Our abridged version of the essay was published across the world, from El Pais in Madrid to O Estado de Sao Paulo in Brazil to the Gulf News in the Middle East to the Bangkok Post, among others. In the US it ran in the Christian Science Monitor and the Huffington Post. When the International Herald Tribune picked it up, it was posted on the New York Times website, which they share. In all cases it was clearly noted that it was excerpted from the essay in VOICE. If there was any confusion about "excerpt" and "syndication," it resulted from a good faith misunderstanding all around.

(Despite some complaints in Japan that the abridged version gave short shrift to Hatoyama's idea of "fraternity," the fact is that El Pais, O Estado de Sao Paulo and the Bangkok Post -- you couldn't get a broader spread -- all used the word "fraternity" in their chosen headlines).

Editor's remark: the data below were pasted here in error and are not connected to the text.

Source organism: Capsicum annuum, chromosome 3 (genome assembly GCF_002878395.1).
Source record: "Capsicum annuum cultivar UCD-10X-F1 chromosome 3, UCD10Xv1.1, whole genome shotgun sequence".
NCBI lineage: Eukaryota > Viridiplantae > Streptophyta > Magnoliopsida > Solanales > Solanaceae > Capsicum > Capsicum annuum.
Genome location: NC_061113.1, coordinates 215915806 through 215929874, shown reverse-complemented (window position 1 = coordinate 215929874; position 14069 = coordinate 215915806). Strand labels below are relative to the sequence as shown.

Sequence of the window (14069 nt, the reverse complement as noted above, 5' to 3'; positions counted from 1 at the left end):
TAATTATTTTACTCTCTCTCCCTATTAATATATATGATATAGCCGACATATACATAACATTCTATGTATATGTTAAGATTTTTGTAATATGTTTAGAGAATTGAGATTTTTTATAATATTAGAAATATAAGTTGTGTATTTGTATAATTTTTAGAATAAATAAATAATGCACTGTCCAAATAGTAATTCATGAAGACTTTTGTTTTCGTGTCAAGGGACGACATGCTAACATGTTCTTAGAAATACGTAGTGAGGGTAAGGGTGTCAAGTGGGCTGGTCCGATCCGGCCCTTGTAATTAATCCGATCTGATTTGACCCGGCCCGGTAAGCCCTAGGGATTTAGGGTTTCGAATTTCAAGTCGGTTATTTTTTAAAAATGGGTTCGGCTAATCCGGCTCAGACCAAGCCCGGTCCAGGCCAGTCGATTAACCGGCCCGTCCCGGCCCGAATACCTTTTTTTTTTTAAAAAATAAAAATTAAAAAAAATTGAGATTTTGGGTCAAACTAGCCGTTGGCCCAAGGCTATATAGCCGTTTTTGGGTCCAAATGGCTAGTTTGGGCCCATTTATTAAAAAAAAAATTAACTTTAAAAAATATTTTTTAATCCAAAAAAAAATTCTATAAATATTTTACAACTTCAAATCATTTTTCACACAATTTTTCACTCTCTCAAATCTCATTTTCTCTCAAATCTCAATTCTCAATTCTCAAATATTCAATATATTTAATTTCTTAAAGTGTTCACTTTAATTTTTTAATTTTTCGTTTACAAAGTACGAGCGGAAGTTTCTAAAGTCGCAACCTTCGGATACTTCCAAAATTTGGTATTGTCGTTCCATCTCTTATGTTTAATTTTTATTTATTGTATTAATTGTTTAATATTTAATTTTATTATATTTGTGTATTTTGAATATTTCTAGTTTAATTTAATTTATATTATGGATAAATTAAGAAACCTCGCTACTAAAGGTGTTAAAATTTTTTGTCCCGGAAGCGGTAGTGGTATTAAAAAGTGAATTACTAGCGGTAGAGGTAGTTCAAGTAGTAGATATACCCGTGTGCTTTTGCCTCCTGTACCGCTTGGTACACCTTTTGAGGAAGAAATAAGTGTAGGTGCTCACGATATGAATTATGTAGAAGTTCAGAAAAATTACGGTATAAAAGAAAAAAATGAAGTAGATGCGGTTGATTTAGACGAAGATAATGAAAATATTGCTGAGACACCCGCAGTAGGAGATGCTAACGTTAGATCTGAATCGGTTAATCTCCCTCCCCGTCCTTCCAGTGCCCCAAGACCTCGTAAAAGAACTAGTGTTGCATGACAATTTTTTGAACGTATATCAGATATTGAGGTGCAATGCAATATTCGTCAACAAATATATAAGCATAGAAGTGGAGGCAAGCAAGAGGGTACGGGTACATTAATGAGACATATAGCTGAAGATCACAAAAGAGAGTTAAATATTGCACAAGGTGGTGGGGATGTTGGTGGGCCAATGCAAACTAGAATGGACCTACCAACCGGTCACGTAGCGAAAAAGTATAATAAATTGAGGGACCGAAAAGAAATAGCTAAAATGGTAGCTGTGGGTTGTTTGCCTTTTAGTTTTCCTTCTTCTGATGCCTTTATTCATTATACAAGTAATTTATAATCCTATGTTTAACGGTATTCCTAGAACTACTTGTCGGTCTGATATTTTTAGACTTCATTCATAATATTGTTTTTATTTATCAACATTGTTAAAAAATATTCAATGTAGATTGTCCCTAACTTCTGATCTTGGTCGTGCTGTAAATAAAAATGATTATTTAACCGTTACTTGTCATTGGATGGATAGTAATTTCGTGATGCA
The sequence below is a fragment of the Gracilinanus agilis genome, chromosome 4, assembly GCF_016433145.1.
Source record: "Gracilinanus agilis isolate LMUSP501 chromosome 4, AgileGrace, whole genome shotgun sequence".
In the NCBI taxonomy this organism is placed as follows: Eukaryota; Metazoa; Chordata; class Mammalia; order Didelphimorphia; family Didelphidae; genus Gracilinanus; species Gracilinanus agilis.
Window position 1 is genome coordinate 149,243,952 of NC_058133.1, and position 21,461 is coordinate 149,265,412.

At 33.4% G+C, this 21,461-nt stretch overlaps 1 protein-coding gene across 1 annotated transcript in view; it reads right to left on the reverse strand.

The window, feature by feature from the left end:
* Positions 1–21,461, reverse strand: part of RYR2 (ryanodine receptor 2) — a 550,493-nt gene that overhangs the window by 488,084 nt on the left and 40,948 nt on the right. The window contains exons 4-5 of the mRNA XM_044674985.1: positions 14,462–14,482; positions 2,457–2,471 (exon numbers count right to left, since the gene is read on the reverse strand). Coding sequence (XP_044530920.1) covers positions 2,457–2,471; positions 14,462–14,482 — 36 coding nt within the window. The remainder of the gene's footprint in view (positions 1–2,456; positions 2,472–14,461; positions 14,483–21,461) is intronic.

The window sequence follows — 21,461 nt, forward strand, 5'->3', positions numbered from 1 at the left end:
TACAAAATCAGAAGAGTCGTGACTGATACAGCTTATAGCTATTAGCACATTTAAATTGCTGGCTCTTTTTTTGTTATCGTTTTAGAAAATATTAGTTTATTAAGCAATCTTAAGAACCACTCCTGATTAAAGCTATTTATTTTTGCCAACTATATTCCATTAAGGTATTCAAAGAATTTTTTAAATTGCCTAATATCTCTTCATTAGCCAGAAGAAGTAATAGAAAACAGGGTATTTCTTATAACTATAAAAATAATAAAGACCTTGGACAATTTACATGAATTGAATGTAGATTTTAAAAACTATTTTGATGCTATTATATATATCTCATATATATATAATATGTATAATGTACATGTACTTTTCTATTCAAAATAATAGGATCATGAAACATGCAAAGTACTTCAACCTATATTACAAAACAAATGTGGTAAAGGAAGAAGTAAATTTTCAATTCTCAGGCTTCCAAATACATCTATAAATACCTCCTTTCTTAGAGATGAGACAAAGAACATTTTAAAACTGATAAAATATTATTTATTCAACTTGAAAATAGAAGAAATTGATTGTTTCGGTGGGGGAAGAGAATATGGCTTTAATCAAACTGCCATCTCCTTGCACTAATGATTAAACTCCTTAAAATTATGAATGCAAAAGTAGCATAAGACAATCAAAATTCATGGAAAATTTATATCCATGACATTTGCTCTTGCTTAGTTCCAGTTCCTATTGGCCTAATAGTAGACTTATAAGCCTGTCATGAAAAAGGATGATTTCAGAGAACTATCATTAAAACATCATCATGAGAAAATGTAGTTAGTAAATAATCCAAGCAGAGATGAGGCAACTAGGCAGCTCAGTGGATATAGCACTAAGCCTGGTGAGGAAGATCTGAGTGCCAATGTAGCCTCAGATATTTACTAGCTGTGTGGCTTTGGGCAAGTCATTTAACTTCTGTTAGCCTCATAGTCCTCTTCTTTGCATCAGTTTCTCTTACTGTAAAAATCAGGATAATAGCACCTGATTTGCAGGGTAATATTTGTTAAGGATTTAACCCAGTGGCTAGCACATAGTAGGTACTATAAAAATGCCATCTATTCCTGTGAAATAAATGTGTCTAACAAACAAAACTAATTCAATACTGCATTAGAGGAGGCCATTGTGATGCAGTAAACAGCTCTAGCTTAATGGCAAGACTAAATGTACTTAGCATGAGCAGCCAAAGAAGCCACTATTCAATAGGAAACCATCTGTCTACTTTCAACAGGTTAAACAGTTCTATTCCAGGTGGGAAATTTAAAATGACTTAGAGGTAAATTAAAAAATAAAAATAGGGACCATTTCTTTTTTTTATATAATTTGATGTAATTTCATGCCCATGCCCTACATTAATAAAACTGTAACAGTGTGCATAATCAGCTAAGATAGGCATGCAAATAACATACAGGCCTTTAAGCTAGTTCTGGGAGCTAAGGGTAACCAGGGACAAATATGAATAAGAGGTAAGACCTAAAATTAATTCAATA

As the contents of the essay wended its way into awareness in the US just as the Democratic Party routed the LDP with a landslide in the August 30 election, it elicited a strong reaction from some "Japan experts" (mostly unengaged former diplomats in think tanks), neo-conservative magazines such as The Weekly Standard and some Japan-watching blogs. Most critics seemed shocked at what they regarded as a surprise bout of insolence from a normally indolent ally. Used to obsequious mumbo-jumbo from the Japanese political class, these critics apparently found it hard to swallow the straight talk about America's shortcomings as an economic model or about the relative decline of American power noted in the essay. In effect, they seemed to consider it a slap in the face of all those Americans who had just bought Toyotas through the "clunkers for cash" program.